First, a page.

15 Traits of Failing Entrepreneurs You Should Avoid
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Several years ago, we rented an office in a co-working space. Most networking and training activities happened on-site or in partner community spaces, crowded with self-proclaimed entrepreneurs.
Working regularly from coffee shops for nearly a decade now also gave me an opportunity to meet solopreneurs and fresh business owners who dreamed big. Seeing startups fail weekly, here’s my condensed list of 15 main traits of failing entrepreneurs.
1. All Talk, No Action
Beginner entrepreneurs often project some magnificent ideas and spend 80% of their time discussing them passionately with others. They tend to forget that execution is the key - and spending no time on actual implementation won’t get you anywhere.
2. Aiming for Unreasonable Goals
A business plan expecting a thousand users for a $150 product within the first month for a commodity makes zero sense. Some entrepreneurs fail to define realistic time frames and a grow chart that is achievable.
Even with the right business plan in place, execution is contingent on tons of hard work and hustling. A startup should move extremely fast, delivering results on a daily basis and crushing smaller competitors all the time. Slacking and distracting yourself with everything else would surge your productivity and indefinitely extend your time frames.
4. Lack of Focus And Persistence
Some entrepreneurs simply give up too soon. A new business may take years to flourish and results are hardly visible within the first 6 months. Giving up halfway through is a recipe for disaster.
5. Poor Management
Organizing your own workflow and agenda with some KPIs in place is critical. You can’t deliver products in time or hit milestones if you can’t sort out your schedule. Let alone hiring people and expecting them to boost the productivity of the startup.
6. Inadequate Financial Planning
Some business ideas require a lot of initial capital. Others have a steeper curve that depends on savings or investment. Many entrepreneurs fail to allocate the required resources or switch their lifestyle to a modest (if not frugal) one that would give them enough time to scale the business. Same goes for making rash decisions and investments early on.
7. Indefinite Excuses
For some, failure is always an external factor that could not have been predicted. Successful entrepreneurs know that they are in charge of their own success. The difference lies in the right planning and owning your own mistakes. Blaming everyone else is counterproductive and entirely incorrect.
8. No Reality Check
Being familiar with the market, your industry, your ideal customer, the strengths of your product, the economical environment, governmental regulations is simply expected from an entrepreneur. Sometimes, freshers are either outright delusional, or fail to do a proper and objective market research that supports their business plan.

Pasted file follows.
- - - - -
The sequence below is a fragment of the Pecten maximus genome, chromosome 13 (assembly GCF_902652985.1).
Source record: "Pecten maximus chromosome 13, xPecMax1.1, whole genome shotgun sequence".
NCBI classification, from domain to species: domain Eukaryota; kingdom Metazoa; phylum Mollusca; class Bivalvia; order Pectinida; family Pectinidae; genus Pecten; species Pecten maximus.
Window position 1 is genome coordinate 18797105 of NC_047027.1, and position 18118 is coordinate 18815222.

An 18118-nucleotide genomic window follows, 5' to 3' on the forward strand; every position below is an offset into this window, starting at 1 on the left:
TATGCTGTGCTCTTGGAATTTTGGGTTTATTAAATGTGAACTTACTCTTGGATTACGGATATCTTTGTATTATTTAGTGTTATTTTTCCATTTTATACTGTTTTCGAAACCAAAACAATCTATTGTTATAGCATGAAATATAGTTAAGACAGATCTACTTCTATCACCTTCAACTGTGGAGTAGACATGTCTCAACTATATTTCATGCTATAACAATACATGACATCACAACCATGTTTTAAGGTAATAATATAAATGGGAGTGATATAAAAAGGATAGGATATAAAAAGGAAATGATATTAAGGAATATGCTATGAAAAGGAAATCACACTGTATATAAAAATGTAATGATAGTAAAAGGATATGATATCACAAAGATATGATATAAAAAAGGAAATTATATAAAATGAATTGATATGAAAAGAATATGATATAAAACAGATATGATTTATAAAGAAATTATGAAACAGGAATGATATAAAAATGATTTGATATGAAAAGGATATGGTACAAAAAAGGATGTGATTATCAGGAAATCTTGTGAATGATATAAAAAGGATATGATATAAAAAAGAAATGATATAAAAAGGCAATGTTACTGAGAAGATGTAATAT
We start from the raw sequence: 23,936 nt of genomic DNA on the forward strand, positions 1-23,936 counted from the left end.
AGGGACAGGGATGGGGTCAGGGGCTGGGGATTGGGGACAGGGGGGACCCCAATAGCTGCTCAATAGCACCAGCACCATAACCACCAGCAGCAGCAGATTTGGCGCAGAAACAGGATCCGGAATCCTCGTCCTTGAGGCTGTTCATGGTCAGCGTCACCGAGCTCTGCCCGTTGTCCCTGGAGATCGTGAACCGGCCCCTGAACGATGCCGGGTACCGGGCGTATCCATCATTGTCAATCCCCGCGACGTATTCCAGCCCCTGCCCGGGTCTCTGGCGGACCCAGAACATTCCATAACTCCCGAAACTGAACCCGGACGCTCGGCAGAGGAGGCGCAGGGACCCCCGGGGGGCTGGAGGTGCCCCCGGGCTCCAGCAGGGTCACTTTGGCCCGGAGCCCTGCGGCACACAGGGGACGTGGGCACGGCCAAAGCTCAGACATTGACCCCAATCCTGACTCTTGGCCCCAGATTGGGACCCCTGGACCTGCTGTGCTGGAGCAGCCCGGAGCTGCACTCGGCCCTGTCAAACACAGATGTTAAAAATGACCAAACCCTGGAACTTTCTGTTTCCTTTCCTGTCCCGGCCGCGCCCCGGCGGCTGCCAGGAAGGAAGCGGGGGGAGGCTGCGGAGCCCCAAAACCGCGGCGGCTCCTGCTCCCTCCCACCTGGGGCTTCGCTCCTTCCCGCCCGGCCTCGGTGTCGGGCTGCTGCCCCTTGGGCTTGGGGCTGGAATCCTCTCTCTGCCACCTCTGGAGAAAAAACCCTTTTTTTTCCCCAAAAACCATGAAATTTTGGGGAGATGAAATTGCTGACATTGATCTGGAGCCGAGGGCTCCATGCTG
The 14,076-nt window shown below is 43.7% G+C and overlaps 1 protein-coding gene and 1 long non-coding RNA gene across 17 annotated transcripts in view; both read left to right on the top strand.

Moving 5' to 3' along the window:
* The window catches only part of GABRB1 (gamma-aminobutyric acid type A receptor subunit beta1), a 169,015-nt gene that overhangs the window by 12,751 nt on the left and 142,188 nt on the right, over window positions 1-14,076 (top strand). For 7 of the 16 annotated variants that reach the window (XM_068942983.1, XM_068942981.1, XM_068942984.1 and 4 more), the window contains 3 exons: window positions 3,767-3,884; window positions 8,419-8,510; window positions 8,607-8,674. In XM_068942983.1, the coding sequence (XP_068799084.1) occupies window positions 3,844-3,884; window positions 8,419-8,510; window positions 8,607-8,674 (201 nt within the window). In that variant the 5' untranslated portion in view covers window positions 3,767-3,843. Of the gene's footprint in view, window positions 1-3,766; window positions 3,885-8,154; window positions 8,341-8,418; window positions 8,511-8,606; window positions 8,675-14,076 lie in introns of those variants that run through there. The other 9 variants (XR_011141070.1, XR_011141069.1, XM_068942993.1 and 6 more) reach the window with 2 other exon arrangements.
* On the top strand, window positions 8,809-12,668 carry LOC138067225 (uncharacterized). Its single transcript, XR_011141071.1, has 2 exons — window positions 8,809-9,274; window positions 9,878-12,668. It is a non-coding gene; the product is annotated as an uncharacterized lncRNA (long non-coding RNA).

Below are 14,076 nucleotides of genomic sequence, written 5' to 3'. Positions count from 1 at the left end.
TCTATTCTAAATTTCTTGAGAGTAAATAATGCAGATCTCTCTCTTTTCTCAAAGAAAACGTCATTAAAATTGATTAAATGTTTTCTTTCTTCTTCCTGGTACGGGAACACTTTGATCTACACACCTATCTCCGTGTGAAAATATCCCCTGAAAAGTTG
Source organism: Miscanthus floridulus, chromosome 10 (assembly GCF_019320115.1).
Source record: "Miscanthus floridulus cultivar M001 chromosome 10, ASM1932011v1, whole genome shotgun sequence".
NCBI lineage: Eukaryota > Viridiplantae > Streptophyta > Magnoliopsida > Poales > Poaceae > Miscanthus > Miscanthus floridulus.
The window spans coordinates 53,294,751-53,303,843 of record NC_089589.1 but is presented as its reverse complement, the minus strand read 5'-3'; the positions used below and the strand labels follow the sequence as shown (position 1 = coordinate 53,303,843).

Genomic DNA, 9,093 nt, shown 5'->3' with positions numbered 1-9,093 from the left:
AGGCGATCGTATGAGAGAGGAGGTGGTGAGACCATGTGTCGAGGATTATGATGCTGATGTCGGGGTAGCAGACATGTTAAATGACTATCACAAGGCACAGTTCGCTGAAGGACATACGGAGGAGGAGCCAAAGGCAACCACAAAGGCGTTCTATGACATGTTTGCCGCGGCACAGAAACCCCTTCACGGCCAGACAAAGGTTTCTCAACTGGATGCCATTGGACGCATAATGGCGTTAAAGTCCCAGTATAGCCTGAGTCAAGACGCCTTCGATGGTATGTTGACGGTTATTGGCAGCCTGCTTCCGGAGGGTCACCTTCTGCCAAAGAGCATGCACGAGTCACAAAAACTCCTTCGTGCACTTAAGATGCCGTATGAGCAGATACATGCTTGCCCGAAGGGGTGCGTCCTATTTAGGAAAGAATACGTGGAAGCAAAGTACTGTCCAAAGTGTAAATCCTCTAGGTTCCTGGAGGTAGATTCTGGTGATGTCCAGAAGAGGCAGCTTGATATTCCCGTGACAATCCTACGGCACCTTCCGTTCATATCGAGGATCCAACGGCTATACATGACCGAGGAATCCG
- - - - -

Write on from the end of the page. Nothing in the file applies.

9. Deceiving or Dishonest
Promising unrealistic features or solutions delivered in no time may help make a sale - but this is a major disservice to your business or brand. Adequate planning, sales, negotiation skills, and management chops are mandatory. Don’t put fake reviews or testimonials on your website. Don’t trick people into buying your product if it doesn’t work for them. It will backfire tenfold.
Entrepreneurs have to make critical decision in a split second. Successful startup owners rely on data, their personal experience, and a pinch of intuition for making a strategic decision. Delaying one or postponing it will add up and cause a major breakdown for the business.
11. Providing a Poor Product or Service
Picking the wrong product or service may not be in demand. This is an automatic no-go for clients. Moreover, if your user experience or the stability of your platform are subpar, this will automatically blacklist you for people who took a leap of faith for you. Perfection isn’t required - but make sure that you’re covering all of the major points that you can.
The entrepreneur who is not a team player. The one who knows everything and can deliver anything. The Übermensch who needs no help, advice, mentorship. This ego-driven type can hardly survive out there once they lose control of their own workflow, make a series of wrong decisions, delay orders, and follow the wrong business plan regardless of the commonly available advice.
13. Inadequate Work-Life Balance
While working 80 or even 100 hours a week at first isn’t uncommon, failing to maintain a reasonable work-life balance may backfire in a few months from now. Entrepreneurs should be cautious about their health, family life, or a social environment. Even though this time and attention would be limited at first, isolating entirely for a year may detach one from the world and cause health, relationship, family problems combined with sleep deprivation, obesity, stress, and eventually a critical burnout.
14. No Differentiation
Building a new commodity solution with no differentiation isn’t in demand. I’ve seen people working on “the new Wikipedia” or “the next Facebook” incredibly often. They bring no value or a unique selling benefit to their customer audience. It’s time spent on the wrong product without any twist that would attract a certain target audience.
15. Sales And Marketing-Agnostic
Believing that a great product will sell itself is a common myth that is entirely incorrect. Without a proactive sales and marketing plan, a product will fail to reach its target audience and land its first clients. Focusing exclusively on the product or the service offering will lead to an unknown and unrecognizable product that nobody cares about - and will inevitably fail before generating any revenue.